>> I hate it when the music guy/gal asks the crowd to praise God but soaks it up like they are Bono and the crowd is really praising them.
    >> I hate it when worship leaders don’t lead people.
    >> When he’s obviously ungodly during practice and throughout life, but turns into a saint on Sunday morning.
    >> I hate to see a person who is suppose to be leading worship acting like a jerk before service and then getting up on stage acting like nothing ever happened.
    >> As a Pastor, I hate it when the music guy/gal is lazy apart from their 30 minute set on Sundays.
    >> I hate it when worship leaders/pastors play to people who think the worship somehow revolves around what they like and what makes them feel good when it has absolutely nothing to do with our preferences or likes.
    This really spreads a negative attitude, and for most people it’s difficult to handle and they go into defense-mode.

    If you liked this post, please visit

    -Claes Holmgreen

  10. says

    Clarification: Kent, your comment is well-received and I agree with it. To clarify my last point, though (because I just re-read it and it seemed incomplete), I am trying to say: If we’re going to open Pandora’s Box on what pet peeves we have with the formula for worship as we know and practice it, why not take a few steps away from the discussion to look at the bigger picture? Why not look at how The Body has approached music and gatherings historically, and borrow/innovate from what they did? If we’re just commenting on the formula as-is, then it’s like Tyler Durdin said, “…polishing the brass on the Titanic.” Good conversation!

  11. says


    I think the reason that we (the Church) rarely if ever take it a step further to look at the big picture is because of the amount of work required to facilitate such a discussion.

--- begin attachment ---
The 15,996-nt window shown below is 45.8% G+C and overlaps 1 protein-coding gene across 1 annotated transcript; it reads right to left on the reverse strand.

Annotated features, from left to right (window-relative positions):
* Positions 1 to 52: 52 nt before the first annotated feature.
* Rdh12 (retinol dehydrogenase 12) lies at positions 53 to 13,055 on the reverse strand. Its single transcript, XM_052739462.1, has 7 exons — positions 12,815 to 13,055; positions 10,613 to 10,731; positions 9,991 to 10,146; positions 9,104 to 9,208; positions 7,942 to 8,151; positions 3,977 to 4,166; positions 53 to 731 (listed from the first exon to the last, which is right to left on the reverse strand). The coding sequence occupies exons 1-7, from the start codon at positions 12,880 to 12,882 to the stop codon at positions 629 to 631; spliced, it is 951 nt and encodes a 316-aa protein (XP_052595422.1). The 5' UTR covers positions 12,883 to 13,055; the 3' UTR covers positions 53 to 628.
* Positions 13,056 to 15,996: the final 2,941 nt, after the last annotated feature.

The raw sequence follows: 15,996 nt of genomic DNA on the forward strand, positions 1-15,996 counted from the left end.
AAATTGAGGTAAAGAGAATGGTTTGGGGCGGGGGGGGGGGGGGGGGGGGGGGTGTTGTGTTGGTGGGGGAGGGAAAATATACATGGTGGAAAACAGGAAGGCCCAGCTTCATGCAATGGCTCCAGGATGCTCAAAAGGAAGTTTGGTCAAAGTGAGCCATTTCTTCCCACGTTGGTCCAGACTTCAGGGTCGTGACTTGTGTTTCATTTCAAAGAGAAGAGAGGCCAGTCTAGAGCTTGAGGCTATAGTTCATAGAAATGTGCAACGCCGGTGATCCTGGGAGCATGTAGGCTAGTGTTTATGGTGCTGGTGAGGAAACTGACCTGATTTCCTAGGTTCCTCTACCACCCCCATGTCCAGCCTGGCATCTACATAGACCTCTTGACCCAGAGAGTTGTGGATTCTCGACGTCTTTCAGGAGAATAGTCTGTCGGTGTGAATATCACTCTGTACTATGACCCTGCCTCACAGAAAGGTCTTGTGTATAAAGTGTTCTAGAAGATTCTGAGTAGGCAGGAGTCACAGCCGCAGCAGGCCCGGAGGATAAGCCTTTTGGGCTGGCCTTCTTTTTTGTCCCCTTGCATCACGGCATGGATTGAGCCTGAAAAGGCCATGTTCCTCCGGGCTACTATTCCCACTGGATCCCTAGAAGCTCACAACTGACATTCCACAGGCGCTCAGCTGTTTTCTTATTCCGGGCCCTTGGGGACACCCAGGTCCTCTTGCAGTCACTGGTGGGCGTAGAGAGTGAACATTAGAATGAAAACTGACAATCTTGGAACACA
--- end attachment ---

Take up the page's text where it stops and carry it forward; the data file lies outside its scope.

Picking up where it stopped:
I think technology and resources are evolving to where we are finally being able to successfully discuss big concepts across a broad scope of dogmatic backgrounds.

    In this case, Carlos Whittaker did the initial work to ask the question and collect the answers. And I analyzed those answers.

    Although it would be nice to see a bigger picture discussion, it would certainly take more work to facilitate. And I think a blog would not be the right medium either (too confining).

  12. Emma says

    I don’t know about all you all’s churches, but at my church, we have comment cards and we encourage the congregation to use them. I think people just like to complain, no matter how hard the worship team works to allow God to move the congregaton into worship. We’ve gotten comments anywhere from songs not being sung right to “you started the worship set too early” (by 5 min.). I agree, it’s the heart of the complaint. Is it a complaint that is self-serving or is it genuinely concerned for the church family?

  13. says

    while i agree with some of these (ex: being professional, good singing, no hidden band jokes), most are geared toward the seeker sensitive movement (ex: don’t tell or encourage me, or make me do anything, just let me sit and don’t bother me) ugh! there have been many times in a service that i needed encouragment to lift my hands, or maybe hear a quick blurpt from the worship leader. because of the weeks troubles i really wasn’t feeling like i wanted to worship. thank the lord for them and not being afraid to ruffle a feather or two.

  14. says

    @ Kent

    I hope you don’t take my comments as a dis on your work. This is good info, and being that I lead our house church in song, it was great to read.

    But I couldn’t disagree more about blogs not being a good place to have the bigger conversation. I think they are the conduit to the best possible conversation about these things, as evidenced by the growing house church networks popping up everywhere. Blogs have been a very important aspect for collaboration, venting, and ideation for followers of The Way to figure out how to put some modern-day flesh on Psalm 33:3.

  15. says


    Not at all.

    I just want to be sure that people don’t take the opinions too seriously. Many of them are insightful, but they are just opinions.

    Take them for what they are worth. Although limited in its scope, it is an interesting topic.

  16. says

    This is really interesting! I teach church singers, and most of them are working really hard on singing well, getting their spiritual life in order, just doing the job and trying not to stuff up. They (mostly) take the responsibility really seriously (hence paying for lessons for lessons and improving their skills), and I know for a fact that some are given specific instructions which appear in the pet peeves, and are just doing their job as instructed by their leaders / senior pastors.